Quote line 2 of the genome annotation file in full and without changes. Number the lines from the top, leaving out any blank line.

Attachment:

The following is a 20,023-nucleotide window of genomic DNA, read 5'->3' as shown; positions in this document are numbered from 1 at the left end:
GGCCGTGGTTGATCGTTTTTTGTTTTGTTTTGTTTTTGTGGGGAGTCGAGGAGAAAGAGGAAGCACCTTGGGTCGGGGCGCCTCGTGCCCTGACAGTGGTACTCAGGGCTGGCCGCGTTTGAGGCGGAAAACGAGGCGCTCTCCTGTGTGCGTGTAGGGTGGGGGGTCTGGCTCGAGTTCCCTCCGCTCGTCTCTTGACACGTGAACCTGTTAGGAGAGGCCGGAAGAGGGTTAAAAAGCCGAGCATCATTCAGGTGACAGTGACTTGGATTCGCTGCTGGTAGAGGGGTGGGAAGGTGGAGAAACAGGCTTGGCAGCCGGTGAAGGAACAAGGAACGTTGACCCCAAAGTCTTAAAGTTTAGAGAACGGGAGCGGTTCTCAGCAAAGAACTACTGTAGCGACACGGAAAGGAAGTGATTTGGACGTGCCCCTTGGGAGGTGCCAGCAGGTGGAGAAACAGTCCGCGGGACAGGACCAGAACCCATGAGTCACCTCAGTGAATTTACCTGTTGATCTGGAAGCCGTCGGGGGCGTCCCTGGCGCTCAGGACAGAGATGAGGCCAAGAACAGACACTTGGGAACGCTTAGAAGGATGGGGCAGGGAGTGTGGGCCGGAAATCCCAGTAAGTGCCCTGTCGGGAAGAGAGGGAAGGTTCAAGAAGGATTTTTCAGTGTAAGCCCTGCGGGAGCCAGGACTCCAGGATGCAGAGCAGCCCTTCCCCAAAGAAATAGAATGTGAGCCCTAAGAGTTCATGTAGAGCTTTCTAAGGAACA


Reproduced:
GGCCGTGGTTGATCGTTTTTTGTTTTGTTTTGTTTTTGTGGGGAGTCGAGGAGAAAGAGGAAGCACCTTGGGTCGGGGCGCCTCGTGCCCTGACAGTGGTACTCAGGGCTGGCCGCGTTTGAGGCGGAAAACGAGGCGCTCTCCTGTGTGCGTGTAGGGTGGGGGGTCTGGCTCGAGTTCCCTCCGCTCGTCTCTTGACACGTGAACCTGTTAGGAGAGGCCGGAAGAGGGTTAAAAAGCCGAGCATCATTCAGGTGACAGTGACTTGGATTCGCTGCTGGTAGAGGGGTGGGAAGGTGGAGAAACAGGCTTGGCAGCCGGTGAAGGAACAAGGAACGTTGACCCCAAAGTCTTAAAGTTTAGAGAACGGGAGCGGTTCTCAGCAAAGAACTACTGTAGCGACACGGAAAGGAAGTGATTTGGACGTGCCCCTTGGGAGGTGCCAGCAGGTGGAGAAACAGTCCGCGGGACAGGACCAGAACCCATGAGTCACCTCAGTGAATTTACCTGTTGATCTGGAAGCCGTCGGGGGCGTCCCTGGCGCTCAGGACAGAGATGAGGCCAAGAACAGACACTTGGGAACGCTTAGAAGGATGGGGCAGGGAGTGTGGGCCGGAAATCCCAGTAAGTGCCCTGTCGGGAAGAGAGGGAAGGTTCAAGAAGGATTTTTCAGTGTAAGCCCTGCGGGAGCCAGGACTCCAGGATGCAGAGCAGCCCTTCCCCAAAGAAATAGAATGTGAGCCCTAAGAGTTCATGTAGAGCTTTCTAAGGAACA